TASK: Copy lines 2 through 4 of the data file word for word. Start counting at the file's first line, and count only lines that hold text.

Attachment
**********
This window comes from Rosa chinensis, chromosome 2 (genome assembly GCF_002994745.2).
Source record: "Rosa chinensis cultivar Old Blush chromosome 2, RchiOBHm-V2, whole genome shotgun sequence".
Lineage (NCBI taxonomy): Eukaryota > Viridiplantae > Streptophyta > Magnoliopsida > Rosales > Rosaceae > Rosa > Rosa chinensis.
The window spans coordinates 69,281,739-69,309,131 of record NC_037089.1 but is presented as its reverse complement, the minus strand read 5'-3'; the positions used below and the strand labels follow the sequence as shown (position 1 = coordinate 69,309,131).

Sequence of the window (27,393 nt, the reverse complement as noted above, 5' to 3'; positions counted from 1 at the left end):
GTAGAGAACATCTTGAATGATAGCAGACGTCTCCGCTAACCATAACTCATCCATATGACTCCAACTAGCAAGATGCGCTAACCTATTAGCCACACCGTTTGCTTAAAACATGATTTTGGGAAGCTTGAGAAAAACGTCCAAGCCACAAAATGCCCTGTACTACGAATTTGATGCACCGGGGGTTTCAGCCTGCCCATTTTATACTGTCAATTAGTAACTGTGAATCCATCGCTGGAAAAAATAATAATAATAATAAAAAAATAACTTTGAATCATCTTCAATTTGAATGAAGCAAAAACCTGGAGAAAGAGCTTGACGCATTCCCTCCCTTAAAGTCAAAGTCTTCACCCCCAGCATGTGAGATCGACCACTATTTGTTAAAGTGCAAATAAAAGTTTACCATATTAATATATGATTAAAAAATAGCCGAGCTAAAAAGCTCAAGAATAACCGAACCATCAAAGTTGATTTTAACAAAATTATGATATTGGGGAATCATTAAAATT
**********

Source record: "Rosa chinensis cultivar Old Blush chromosome 2, RchiOBHm-V2, whole genome shotgun sequence".
Lineage (NCBI taxonomy): Eukaryota > Viridiplantae > Streptophyta > Magnoliopsida > Rosales > Rosaceae > Rosa > Rosa chinensis.
The window spans coordinates 69,281,739-69,309,131 of record NC_037089.1 but is presented as its reverse complement, the minus strand read 5'-3'; the positions used below and the strand labels follow the sequence as shown (position 1 = coordinate 69,309,131).